BY LEYLA KIOSSE | The Nutrition Facts label (“food label”) was first designed and introduced by the Federal Drug Administration (FDA) in 1993. Before we go any further, let me just say two things. First, I can’t believe it took until 1993 for the government to finally require that this information be provided to the public. Second, I can’t believe the label is 22 years old already! Now I’m feeling old.
Anyway, back to the label that is the bane of every consumer’s existence. The food label often makes a trip to the grocery store even more time consuming and aggravating than it already is.
Looking at the food label, you may have experienced one or more of the following thoughts: What is %DV? How do I calculate what my %DV should be? A serving size in ounces – how do I convert that to cups? Ahhh! Math! Why should I have to do math before I can decide whether to buy this can soup?!
Sensing consumer frustration over the food label, and the fact that the American diet really has not improved since the introduction of the label, the FDA announced in early 2014 that it was redesigning the label. With this redesign, the FDA’s stated goal is to “make people aware of what they are eating and giving them the tools to make healthy dietary choices throughout the day.” Click here to read more about the FDA’s reasons for redesigning the label.
According to the FDA, the new food label rules would apply to about 60,000 food manufacturers, and they would have two years (from the date the rule takes effect) to comply with the new standards. The FDA held a public comment period for these changes, which closed on August 1, 2014. As of this post, the date that the new food label takes effect is not known.
So, what will the new food label look like? More importantly, will the new label be an improvement over the last one? To answer these questions, Foodnarc.com turned to nutrition extraordinaire, and co-founder of Team Nutrition Genius, Laura Ligos (MBA, RDN) for her thoughts on the food label. The article and infographic that follow were submitted by Laura. Laura points out the problems with the new labeling requirements and makes suggestions for what the FDA should be doing to improve upon the label. Be sure to check it out! If you want to visit Team Nutrition Genius and get in touch with Laura, click here.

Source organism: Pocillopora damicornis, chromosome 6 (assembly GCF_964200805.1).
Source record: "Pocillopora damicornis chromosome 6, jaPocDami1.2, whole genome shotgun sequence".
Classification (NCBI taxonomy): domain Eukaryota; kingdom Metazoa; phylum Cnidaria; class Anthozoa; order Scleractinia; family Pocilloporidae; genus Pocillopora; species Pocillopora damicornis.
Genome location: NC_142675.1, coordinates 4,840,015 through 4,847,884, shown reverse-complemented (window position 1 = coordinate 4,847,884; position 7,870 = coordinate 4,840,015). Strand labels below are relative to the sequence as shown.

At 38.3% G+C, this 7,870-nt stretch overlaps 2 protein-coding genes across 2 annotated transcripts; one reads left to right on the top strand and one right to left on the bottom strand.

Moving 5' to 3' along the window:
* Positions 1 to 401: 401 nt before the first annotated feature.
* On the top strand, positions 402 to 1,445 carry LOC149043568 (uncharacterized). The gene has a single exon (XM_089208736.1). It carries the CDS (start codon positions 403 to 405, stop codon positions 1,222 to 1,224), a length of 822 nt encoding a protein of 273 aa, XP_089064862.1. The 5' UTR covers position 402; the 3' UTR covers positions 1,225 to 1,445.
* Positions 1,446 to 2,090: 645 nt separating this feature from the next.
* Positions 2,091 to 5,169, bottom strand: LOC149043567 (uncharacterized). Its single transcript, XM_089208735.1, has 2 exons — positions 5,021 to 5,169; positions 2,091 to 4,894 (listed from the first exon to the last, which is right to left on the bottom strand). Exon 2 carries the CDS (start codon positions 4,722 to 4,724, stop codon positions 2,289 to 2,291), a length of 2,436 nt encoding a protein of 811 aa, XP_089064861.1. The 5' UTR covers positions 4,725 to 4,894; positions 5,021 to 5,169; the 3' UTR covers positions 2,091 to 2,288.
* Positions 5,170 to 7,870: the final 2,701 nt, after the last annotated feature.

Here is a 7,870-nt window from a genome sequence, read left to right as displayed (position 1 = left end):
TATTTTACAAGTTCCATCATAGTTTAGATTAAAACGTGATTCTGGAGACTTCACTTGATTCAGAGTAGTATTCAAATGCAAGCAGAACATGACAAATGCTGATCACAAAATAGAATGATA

BY LAURA LIGOS, MBA, RD | Over the past century we have relied less on our farmer, and become more dependent on our big food companies. With these food companies comes the need for marketing, packaging and so much more. When food is manipulated or added to in some way, it requires a label, and nobody likes labels. The current food label has not been touched in 20 years. Changes to the label need to be made; so what better time than now, a time when we have a giant health problem (or should I say sick problem) in this country.
The label is one of the most confusing marketing and education tools out there. As a dietitian I have been trained to teach my clients and patients what a label is, where to find it and what all the jargon means. One of the biggest problems with the food label designed by the FDA is it focuses on quantity over quality. Calories have always been the star of the show as far as the label was concerned. As a dietitian, I know most of my clients ONLY look to calories. When this obsession with calories occurs we completely forget that food is much more than numbers.
The new label comes with many subtle changes that will go unnoticed because most people do not look at the label, and those who do mostly miss the point. The calories are now being enlarged and bolded, to bring about more emphasis on an arbitrary number. We are now no longer concerned about Vitamins A and C as there are new bullies in town in the form of Vitamin D and Potassium. Now, do not get me wrong, I think vitamins and minerals are ESSENTIAL for your health. But this favoritism is focusing on numbers, not how these vitamins are needed in a synergistic way in your diet. I think the only useful part of a label is to show the ingredients or the quality of ingredients. But where is the proposed change to bold and emphasize them?!
Not only is the label getting a makeover but so are serving sizes. The FDA is now going to make you feel better about the serving size you consume since it is based on how much Americans eat anyway. Check out this infographic they provide to explain this concept. Yes, that’s right a 20 oz. soda is now considered 1 serving. I understand that they have the correct “quantity” listed in the form of calories to account for the change but where is the “quality” of the serving size listed. The FDA’s approach to the serving size just seems to say “go ahead and drink a full 20 oz. soda in one sitting. It’s the American way!”
While I agree the label needs an extreme makeover, I think the FDA is missing the point. Calories are not the end-all be-all. We need to realize that if we do not start focusing on the quality of the food we are consuming, we will never reach the state of health that we so desperately long for in the United States.
Check out my mark-up of the food label for my commentary and proposed changes!